# Prime numbers between two multiples of numbers

I am wondering about the following question.

Do there exist infinitely many prime numbers $p$ such that there exist integers $m,n$ with $5(m+1) \geq 7n$ and $$5m < p < 7n?$$

If not, what other numbers would we have to replace $5$ and $7$ by for there to be? If so, what is the minimal set of numbers we would have to replace $5$ and $7$ by? This leads onto my second question below.

Find numbers $a,b$ with $|a-b|$ minimal such that there exist infinitely many primes $p$ with the property that there exist integers $m,n$ with $a(m+1) \geq bn$ and $$am < p < bn.$$

• Where is $n$ involved? Jun 18 '16 at 14:04
• @Bernard Thanks, that was a typo. Jun 18 '16 at 14:07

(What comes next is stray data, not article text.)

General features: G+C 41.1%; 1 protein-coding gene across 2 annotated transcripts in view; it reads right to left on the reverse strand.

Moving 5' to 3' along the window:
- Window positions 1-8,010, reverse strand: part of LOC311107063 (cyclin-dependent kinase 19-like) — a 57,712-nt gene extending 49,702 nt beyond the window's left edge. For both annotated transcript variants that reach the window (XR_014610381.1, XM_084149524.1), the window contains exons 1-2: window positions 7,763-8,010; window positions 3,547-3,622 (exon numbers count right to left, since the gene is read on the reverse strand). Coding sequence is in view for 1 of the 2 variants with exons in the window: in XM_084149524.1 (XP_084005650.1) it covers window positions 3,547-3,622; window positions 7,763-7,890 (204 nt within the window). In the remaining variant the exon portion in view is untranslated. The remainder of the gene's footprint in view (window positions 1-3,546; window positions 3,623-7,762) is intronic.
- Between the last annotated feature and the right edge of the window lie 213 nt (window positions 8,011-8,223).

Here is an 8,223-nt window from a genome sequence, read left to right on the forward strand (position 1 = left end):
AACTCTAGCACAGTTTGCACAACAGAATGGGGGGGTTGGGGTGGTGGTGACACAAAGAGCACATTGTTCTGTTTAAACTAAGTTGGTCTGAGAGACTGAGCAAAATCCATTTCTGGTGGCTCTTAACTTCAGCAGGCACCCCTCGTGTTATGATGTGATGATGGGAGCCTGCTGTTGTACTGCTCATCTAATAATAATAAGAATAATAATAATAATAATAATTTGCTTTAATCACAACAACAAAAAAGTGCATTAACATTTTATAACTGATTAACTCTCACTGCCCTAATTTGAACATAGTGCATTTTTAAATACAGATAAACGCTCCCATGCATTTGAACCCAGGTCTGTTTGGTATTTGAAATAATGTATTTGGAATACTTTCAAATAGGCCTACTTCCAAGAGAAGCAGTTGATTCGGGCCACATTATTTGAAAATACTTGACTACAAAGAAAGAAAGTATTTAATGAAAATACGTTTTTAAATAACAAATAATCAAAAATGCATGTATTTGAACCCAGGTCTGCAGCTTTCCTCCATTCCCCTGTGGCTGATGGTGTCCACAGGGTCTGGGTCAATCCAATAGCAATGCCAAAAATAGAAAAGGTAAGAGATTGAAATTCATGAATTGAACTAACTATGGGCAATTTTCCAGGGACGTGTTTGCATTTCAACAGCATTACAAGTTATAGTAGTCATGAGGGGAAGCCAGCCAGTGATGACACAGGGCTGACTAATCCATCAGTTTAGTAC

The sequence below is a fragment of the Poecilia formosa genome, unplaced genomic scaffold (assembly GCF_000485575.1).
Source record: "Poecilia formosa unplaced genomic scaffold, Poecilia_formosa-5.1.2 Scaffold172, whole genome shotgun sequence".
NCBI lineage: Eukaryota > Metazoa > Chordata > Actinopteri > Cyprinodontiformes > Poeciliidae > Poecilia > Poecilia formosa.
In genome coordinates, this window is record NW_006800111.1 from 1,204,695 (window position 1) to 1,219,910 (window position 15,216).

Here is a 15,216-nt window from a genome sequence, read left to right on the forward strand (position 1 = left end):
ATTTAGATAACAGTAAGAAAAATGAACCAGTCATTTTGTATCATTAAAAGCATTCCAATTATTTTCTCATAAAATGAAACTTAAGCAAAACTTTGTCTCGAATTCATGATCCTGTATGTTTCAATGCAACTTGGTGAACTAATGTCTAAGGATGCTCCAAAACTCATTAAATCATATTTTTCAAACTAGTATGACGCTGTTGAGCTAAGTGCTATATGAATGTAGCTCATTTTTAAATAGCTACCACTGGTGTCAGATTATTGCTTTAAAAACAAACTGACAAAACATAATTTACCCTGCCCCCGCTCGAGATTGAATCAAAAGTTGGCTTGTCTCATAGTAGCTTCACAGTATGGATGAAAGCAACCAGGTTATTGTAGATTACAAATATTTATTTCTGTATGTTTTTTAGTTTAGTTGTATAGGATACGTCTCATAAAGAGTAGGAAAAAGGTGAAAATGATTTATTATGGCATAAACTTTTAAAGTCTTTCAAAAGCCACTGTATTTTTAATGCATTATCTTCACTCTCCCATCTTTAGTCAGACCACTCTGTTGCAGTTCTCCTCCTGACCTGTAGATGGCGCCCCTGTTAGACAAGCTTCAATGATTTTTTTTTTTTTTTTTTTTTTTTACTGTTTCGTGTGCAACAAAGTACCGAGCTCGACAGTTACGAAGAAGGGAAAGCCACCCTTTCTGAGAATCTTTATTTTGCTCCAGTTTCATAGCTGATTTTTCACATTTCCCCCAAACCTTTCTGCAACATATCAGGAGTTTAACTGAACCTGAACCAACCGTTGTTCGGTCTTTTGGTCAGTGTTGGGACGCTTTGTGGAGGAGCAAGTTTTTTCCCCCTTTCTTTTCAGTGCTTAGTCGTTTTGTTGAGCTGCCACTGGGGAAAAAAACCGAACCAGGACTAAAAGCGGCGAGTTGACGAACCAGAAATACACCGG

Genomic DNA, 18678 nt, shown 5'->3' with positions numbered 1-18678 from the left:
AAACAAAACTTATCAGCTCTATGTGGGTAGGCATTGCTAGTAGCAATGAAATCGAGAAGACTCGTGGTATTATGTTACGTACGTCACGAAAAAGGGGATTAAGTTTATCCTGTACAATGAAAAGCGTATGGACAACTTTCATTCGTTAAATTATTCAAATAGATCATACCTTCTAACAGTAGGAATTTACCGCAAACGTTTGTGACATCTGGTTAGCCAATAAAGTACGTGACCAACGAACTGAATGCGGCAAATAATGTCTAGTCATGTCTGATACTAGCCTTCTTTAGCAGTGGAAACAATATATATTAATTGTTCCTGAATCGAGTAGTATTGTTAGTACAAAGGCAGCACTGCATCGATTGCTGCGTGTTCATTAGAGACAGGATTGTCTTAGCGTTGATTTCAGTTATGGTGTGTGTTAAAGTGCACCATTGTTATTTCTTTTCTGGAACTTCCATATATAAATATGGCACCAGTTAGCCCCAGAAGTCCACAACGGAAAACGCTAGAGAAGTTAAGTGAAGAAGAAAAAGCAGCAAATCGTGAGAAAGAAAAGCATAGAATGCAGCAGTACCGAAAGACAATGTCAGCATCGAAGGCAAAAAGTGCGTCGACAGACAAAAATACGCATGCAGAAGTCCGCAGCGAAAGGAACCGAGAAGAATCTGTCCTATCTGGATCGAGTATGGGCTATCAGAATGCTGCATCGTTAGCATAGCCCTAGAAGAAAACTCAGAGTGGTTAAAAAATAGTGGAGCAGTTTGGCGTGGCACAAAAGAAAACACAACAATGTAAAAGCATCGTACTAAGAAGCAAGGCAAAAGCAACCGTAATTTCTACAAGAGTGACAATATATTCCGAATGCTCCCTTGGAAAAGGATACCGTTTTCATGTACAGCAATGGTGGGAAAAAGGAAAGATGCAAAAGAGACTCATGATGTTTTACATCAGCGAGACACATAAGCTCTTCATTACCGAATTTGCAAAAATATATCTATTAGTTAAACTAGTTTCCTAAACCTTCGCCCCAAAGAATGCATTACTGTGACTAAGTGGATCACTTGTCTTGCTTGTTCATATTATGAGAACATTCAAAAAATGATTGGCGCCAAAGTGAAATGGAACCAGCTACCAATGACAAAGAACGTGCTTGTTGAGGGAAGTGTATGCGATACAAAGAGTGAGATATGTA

• The standard Dirichlet result gives infinitely many primes $p$ of the form $35n-1$. For such primes we have $5(7n-1)<p<7\cdot5n=5\cdot7n$ Jun 18 '16 at 14:07
• @almagest: that should be an answer. I was thinking down that line. Jun 18 '16 at 14:08
• @RossMillikan then your welcome to put it up. I am too busy on something else to think about the second part of the question. Jun 18 '16 at 14:09

Following almagest: The standard Dirichlet result gives infinitely many primes pp of the form $35n−1$. For such primes we have $5(7n−1)\lt p\lt 7⋅5n$
The same argument works with $a=6, b=7,$ primes of the form $42n-1$
• Any arithmetic progression $a+kd$ where $a,d$ are coprime and $k \in \Bbb N$ contains an infinite number of primes. Here in Wikipedia @SubhadeepDey because I stole almagest's comment for the answer by his request Jun 18 '16 at 14:16